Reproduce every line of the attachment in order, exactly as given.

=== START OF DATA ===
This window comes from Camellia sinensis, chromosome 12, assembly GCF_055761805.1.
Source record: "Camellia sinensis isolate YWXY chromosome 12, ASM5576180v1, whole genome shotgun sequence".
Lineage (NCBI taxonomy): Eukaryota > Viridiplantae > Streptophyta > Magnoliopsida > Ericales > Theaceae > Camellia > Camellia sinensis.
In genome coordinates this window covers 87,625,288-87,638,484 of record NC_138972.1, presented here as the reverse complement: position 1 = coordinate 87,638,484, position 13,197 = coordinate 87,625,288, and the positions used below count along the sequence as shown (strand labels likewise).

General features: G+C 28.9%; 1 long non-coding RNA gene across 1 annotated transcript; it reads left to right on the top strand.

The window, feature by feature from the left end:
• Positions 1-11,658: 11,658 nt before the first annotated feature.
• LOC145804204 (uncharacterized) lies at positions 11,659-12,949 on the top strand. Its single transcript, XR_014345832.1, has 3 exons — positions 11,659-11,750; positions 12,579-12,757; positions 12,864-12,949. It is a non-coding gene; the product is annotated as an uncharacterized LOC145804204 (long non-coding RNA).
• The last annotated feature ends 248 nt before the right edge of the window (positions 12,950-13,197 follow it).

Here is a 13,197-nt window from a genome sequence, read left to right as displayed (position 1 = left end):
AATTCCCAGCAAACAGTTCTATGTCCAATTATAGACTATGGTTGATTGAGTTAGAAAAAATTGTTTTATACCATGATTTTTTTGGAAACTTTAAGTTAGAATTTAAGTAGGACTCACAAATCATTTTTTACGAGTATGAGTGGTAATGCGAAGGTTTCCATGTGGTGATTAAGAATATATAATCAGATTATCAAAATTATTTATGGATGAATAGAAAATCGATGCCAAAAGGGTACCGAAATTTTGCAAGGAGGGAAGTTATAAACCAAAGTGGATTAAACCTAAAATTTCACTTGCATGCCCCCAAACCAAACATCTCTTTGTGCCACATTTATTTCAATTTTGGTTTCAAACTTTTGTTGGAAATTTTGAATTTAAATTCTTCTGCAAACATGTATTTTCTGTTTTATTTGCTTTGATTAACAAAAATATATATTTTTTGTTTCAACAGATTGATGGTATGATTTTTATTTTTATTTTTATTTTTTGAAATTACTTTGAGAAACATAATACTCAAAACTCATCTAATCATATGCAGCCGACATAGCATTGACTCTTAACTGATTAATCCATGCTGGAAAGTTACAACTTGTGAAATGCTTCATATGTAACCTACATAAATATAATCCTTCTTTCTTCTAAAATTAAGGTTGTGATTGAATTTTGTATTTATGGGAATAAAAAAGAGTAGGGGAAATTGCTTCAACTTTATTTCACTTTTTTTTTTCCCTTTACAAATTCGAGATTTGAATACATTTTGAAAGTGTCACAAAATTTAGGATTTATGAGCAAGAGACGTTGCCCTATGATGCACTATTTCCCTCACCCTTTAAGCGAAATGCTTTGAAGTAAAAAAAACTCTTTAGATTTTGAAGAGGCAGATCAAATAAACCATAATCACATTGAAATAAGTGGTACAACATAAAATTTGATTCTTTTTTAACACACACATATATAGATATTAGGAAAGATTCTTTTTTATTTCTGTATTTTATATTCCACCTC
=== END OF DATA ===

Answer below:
This window comes from Camellia sinensis, chromosome 12, assembly GCF_055761805.1.
Source record: "Camellia sinensis isolate YWXY chromosome 12, ASM5576180v1, whole genome shotgun sequence".
Lineage (NCBI taxonomy): Eukaryota > Viridiplantae > Streptophyta > Magnoliopsida > Ericales > Theaceae > Camellia > Camellia sinensis.
In genome coordinates this window covers 87,625,288-87,638,484 of record NC_138972.1, presented here as the reverse complement: position 1 = coordinate 87,638,484, position 13,197 = coordinate 87,625,288, and the positions used below count along the sequence as shown (strand labels likewise).

General features: G+C 28.9%; 1 long non-coding RNA gene across 1 annotated transcript; it reads left to right on the top strand.

The window, feature by feature from the left end:
• Positions 1-11,658: 11,658 nt before the first annotated feature.
• LOC145804204 (uncharacterized) lies at positions 11,659-12,949 on the top strand. Its single transcript, XR_014345832.1, has 3 exons — positions 11,659-11,750; positions 12,579-12,757; positions 12,864-12,949. It is a non-coding gene; the product is annotated as an uncharacterized LOC145804204 (long non-coding RNA).
• The last annotated feature ends 248 nt before the right edge of the window (positions 12,950-13,197 follow it).

Here is a 13,197-nt window from a genome sequence, read left to right as displayed (position 1 = left end):
AATTCCCAGCAAACAGTTCTATGTCCAATTATAGACTATGGTTGATTGAGTTAGAAAAAATTGTTTTATACCATGATTTTTTTGGAAACTTTAAGTTAGAATTTAAGTAGGACTCACAAATCATTTTTTACGAGTATGAGTGGTAATGCGAAGGTTTCCATGTGGTGATTAAGAATATATAATCAGATTATCAAAATTATTTATGGATGAATAGAAAATCGATGCCAAAAGGGTACCGAAATTTTGCAAGGAGGGAAGTTATAAACCAAAGTGGATTAAACCTAAAATTTCACTTGCATGCCCCCAAACCAAACATCTCTTTGTGCCACATTTATTTCAATTTTGGTTTCAAACTTTTGTTGGAAATTTTGAATTTAAATTCTTCTGCAAACATGTATTTTCTGTTTTATTTGCTTTGATTAACAAAAATATATATTTTTTGTTTCAACAGATTGATGGTATGATTTTTATTTTTATTTTTATTTTTTGAAATTACTTTGAGAAACATAATACTCAAAACTCATCTAATCATATGCAGCCGACATAGCATTGACTCTTAACTGATTAATCCATGCTGGAAAGTTACAACTTGTGAAATGCTTCATATGTAACCTACATAAATATAATCCTTCTTTCTTCTAAAATTAAGGTTGTGATTGAATTTTGTATTTATGGGAATAAAAAAGAGTAGGGGAAATTGCTTCAACTTTATTTCACTTTTTTTTTTCCCTTTACAAATTCGAGATTTGAATACATTTTGAAAGTGTCACAAAATTTAGGATTTATGAGCAAGAGACGTTGCCCTATGATGCACTATTTCCCTCACCCTTTAAGCGAAATGCTTTGAAGTAAAAAAAACTCTTTAGATTTTGAAGAGGCAGATCAAATAAACCATAATCACATTGAAATAAGTGGTACAACATAAAATTTGATTCTTTTTTAACACACACATATATAGATATTAGGAAAGATTCTTTTTTATTTCTGTATTTTATATTCCACCTC